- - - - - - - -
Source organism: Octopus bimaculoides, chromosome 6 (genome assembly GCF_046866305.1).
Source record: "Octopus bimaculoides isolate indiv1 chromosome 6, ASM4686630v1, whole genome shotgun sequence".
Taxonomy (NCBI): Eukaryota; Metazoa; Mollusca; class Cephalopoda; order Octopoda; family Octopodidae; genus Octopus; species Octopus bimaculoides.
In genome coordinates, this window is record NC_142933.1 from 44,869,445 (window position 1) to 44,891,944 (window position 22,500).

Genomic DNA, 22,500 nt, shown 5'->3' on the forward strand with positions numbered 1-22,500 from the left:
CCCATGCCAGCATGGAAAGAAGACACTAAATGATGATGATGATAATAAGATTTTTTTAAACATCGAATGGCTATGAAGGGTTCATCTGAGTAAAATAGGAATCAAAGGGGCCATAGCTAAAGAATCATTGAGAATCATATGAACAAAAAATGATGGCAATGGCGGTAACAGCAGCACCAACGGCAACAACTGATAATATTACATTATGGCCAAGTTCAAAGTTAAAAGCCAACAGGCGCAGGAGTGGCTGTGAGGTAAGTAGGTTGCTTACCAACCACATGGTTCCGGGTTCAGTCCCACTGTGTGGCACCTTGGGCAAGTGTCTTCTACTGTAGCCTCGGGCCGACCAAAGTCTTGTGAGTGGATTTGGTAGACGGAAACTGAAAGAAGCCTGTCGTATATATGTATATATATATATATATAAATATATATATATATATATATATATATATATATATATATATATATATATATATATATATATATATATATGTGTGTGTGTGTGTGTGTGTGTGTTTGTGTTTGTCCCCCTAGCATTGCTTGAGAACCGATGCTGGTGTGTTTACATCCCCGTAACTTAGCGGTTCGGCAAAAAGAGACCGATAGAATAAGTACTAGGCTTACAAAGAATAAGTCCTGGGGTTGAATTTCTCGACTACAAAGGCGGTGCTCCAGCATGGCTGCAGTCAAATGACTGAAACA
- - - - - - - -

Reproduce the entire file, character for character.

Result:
Source organism: Octopus bimaculoides, chromosome 6 (genome assembly GCF_046866305.1).
Source record: "Octopus bimaculoides isolate indiv1 chromosome 6, ASM4686630v1, whole genome shotgun sequence".
Taxonomy (NCBI): Eukaryota; Metazoa; Mollusca; class Cephalopoda; order Octopoda; family Octopodidae; genus Octopus; species Octopus bimaculoides.
In genome coordinates, this window is record NC_142933.1 from 44,869,445 (window position 1) to 44,891,944 (window position 22,500).

Genomic DNA, 22,500 nt, shown 5'->3' on the forward strand with positions numbered 1-22,500 from the left:
CCCATGCCAGCATGGAAAGAAGACACTAAATGATGATGATGATAATAAGATTTTTTTAAACATCGAATGGCTATGAAGGGTTCATCTGAGTAAAATAGGAATCAAAGGGGCCATAGCTAAAGAATCATTGAGAATCATATGAACAAAAAATGATGGCAATGGCGGTAACAGCAGCACCAACGGCAACAACTGATAATATTACATTATGGCCAAGTTCAAAGTTAAAAGCCAACAGGCGCAGGAGTGGCTGTGAGGTAAGTAGGTTGCTTACCAACCACATGGTTCCGGGTTCAGTCCCACTGTGTGGCACCTTGGGCAAGTGTCTTCTACTGTAGCCTCGGGCCGACCAAAGTCTTGTGAGTGGATTTGGTAGACGGAAACTGAAAGAAGCCTGTCGTATATATGTATATATATATATATATAAATATATATATATATATATATATATATATATATATATATATATATATATATATATATATATATATATATGTGTGTGTGTGTGTGTGTGTGTGTTTGTGTTTGTCCCCCTAGCATTGCTTGAGAACCGATGCTGGTGTGTTTACATCCCCGTAACTTAGCGGTTCGGCAAAAAGAGACCGATAGAATAAGTACTAGGCTTACAAAGAATAAGTCCTGGGGTTGAATTTCTCGACTACAAAGGCGGTGCTCCAGCATGGCTGCAGTCAAATGACTGAAACA